Economic Growth In Turkey


Published on

Published in: Education
  • Be the first to comment

No Downloads
Total Views
On Slideshare
From Embeds
Number of Embeds
Embeds 0
No embeds

No notes for slide

Economic Growth In Turkey

  1. 1. ECONOMIC GROWTH IN TURKEY 22/02/10 Instructror: Arzu ALVAN
  2. 2. ECONOMIC GROWTH IN TURKEY <ul><li>MAIN ISSUES TO BE ANALYSED: </li></ul><ul><li>GDP, GDP/Capita, </li></ul><ul><li>Growth rate of GDP and GDP/capita </li></ul><ul><li>Nominal GDP, Real GDP, </li></ul><ul><li>Doubling time </li></ul><ul><li>Effect of Population growth on economic growth </li></ul><ul><li>Basic growth accounting methods </li></ul><ul><li>Growth indicators in Turkey </li></ul><ul><li>GNP, GNP/Capita tables in Turkey </li></ul>22/02/10 Instructror: Arzu ALVAN
  3. 3. WHAT IS ECONOMIC GROWTH? <ul><li>In every economy one of the main objectives of the governments is to achieve stable and sustainable economic growth. Therefore, one of the most critical issues is to analyse and research the sources and outcomes of economic growth. </li></ul><ul><li>One of the basic source to measure the economic growth of a country is to measure the growth in GDP per capita </li></ul><ul><li>GDP: A measure of all of the goods and services produced in a country in a year. </li></ul><ul><li>GDP/Capita: GDP per person: GDP/population </li></ul>22/02/10 Instructror: Arzu ALVAN
  4. 4. WHAT IS ECONOMIC GROWTH?(CONT’D) <ul><li>Nominal GDP: GDP at current year prices </li></ul><ul><li>Real GDP: GDP at constant year’s prices. </li></ul><ul><li>GDP Deflator: (Nominal GDP / Real GDP) * 100 </li></ul><ul><li>Doubling time of GDP= 72 / g </li></ul><ul><li>Example: If g = 5% for a country. It will be doubled after 14,4 years. </li></ul><ul><li>Doubling time = 72/ 5 = 14,4 years </li></ul>22/02/10 Instructror: Arzu ALVAN
  5. 5. GROWTH RATE <ul><li>Growth rate of GDP: g can be measured as: </li></ul><ul><li>Where: </li></ul><ul><li>g = growth rate </li></ul><ul><li>GDP= Gross Domestic Product </li></ul>22/02/10 Instructror: Arzu ALVAN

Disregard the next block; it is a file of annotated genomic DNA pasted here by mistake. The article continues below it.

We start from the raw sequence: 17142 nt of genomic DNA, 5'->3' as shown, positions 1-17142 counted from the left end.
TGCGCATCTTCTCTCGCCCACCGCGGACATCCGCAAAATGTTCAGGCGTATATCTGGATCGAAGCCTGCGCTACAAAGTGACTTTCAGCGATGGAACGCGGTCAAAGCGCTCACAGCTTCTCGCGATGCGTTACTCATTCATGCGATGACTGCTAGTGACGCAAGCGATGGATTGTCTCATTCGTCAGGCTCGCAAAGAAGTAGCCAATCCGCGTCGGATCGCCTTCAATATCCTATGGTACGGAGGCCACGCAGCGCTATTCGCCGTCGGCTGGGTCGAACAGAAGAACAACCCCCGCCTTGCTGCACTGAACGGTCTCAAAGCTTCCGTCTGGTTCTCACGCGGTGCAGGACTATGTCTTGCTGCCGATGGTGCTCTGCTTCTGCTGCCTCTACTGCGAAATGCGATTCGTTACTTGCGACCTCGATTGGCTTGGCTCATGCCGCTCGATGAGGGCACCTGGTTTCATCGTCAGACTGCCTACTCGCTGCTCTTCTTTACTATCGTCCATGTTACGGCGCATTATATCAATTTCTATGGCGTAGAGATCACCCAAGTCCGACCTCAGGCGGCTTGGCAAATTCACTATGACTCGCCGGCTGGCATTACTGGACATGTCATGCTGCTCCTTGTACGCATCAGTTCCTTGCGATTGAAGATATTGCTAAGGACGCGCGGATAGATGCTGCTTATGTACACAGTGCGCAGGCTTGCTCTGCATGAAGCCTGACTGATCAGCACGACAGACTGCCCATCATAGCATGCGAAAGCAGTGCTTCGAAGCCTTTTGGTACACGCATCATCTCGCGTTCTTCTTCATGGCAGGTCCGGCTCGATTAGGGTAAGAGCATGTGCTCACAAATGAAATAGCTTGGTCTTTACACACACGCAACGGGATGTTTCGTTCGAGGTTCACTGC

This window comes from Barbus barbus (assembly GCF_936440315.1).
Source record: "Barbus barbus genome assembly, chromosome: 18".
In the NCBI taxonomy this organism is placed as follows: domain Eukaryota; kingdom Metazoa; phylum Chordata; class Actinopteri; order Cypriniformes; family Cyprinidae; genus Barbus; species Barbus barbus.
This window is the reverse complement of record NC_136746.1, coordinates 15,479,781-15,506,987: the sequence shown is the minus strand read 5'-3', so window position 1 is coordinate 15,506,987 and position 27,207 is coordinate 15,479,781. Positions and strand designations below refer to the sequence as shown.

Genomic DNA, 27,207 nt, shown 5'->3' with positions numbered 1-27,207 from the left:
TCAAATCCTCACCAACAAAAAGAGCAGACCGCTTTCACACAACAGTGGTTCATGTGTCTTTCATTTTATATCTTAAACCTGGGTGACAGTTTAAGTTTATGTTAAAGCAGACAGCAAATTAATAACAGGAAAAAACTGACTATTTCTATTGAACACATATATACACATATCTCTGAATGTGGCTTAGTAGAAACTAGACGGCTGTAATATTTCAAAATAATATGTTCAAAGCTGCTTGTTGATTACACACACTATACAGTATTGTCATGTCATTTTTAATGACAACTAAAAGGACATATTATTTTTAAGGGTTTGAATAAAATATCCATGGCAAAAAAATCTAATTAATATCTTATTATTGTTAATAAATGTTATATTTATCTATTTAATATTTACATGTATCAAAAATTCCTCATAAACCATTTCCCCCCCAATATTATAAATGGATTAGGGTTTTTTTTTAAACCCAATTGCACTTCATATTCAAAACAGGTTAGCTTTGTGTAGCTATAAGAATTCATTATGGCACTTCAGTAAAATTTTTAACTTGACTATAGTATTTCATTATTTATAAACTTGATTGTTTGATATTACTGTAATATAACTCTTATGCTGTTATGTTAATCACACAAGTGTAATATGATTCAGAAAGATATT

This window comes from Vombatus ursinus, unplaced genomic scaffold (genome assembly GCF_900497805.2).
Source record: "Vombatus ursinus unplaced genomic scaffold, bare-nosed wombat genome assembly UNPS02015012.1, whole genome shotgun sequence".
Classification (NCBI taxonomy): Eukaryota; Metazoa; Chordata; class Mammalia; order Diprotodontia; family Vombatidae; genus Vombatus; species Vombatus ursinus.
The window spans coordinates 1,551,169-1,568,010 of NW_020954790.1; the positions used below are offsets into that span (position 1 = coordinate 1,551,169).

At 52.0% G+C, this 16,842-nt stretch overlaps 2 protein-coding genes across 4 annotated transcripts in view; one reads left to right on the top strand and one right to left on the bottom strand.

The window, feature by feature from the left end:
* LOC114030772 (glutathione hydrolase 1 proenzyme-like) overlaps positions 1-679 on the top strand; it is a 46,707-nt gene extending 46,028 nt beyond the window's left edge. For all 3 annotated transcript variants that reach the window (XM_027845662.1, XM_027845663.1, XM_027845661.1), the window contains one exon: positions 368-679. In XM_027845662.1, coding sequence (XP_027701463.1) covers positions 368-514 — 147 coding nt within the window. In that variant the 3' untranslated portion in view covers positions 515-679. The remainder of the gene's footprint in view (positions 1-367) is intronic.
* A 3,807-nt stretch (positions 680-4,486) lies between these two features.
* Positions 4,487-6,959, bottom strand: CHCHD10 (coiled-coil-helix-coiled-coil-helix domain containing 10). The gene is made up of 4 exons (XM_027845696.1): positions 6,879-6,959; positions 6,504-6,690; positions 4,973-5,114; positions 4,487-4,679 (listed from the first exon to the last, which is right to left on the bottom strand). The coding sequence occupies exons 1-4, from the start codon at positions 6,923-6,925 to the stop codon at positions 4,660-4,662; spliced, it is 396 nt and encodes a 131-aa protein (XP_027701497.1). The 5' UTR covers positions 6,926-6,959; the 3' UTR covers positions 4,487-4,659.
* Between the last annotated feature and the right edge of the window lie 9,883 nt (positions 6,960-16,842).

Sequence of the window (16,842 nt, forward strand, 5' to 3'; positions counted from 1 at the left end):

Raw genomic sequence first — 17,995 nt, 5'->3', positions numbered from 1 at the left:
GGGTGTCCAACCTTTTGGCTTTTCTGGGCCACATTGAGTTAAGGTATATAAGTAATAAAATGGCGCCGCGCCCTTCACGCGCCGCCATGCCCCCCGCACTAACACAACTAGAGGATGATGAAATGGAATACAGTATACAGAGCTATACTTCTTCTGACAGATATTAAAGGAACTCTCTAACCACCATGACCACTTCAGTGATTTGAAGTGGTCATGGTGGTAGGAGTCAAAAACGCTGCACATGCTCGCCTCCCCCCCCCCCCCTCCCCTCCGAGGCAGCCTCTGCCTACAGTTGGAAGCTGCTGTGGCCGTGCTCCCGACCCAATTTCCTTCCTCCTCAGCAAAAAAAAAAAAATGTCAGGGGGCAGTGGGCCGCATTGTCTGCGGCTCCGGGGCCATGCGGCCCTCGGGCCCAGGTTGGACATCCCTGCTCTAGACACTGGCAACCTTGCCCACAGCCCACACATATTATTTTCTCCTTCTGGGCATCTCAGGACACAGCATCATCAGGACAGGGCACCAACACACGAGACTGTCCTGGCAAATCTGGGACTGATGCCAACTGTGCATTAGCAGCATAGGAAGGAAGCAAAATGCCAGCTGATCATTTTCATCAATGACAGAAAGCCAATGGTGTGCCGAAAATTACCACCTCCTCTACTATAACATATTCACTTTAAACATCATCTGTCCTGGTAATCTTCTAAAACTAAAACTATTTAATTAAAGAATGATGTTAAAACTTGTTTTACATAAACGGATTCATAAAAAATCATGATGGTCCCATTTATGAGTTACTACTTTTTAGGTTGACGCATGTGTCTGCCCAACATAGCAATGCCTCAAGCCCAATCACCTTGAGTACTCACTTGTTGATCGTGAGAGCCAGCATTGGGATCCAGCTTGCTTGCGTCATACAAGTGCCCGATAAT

6. 6. GROWTH RATE (CONT’D) <ul><li>Example: If Nominal GDP at 2000= 125,595,631,196 YTL and </li></ul><ul><li>Nominal GDP at 2001= 176,483,848,227 YTL </li></ul><ul><li>Then growth rate of GDP between 2000 and 2001 is: </li></ul><ul><li>g= 40% </li></ul>22/02/10 Instructror: Arzu ALVAN
  7. 7. GROWTH RATE (CONT’D) <ul><li>Real growth rate: Real GDP at 2000 (2005 prices) = 405,072,919,840 YTL. And Real GDP at 2001 (2005 prices)= 366,447,110,380 YTL. </li></ul><ul><li>g = (-) 9% </li></ul>22/02/10 Instructror: Arzu ALVAN
  8. 8. POPULATION AND ECONOMIC GROWTH <ul><li>Changes in population affect both the consumption needs of an economy and the productive capacity of the economy. </li></ul><ul><li>In per capita terms, more people will result in less of everything else. </li></ul><ul><li>A country with a lot of people relative to the amount of resources will be poorer. </li></ul><ul><li>Hence, GDP/capita decreases when population growth rate is greater than GDP growth rate </li></ul>22/02/10 Instructror: Arzu ALVAN
  9. 9. SOURCES OF GROWTH <ul><li>According to last researches about the sources of growth, one of the main sources of growth is productivity of the inputs and Total Factor Productivity (TFP). </li></ul><ul><li>Serious studies on investigating the sources of growth starts with Jan Tinbergen . </li></ul><ul><li>Tinbergen’s procedure deals with attributing output growth to increase in inputs and Total Factor Productivity (TFP) and based on the theory of production. This methodology is further detailed by Robert Solow. </li></ul><ul><li>Recently, Arnold Harberger initiated a new growth accounting methodology, Two-Deflator Growth Accounting (TDA) based on the theory of capital, and no specific production function. </li></ul>22/02/10 Instructror: Arzu ALVAN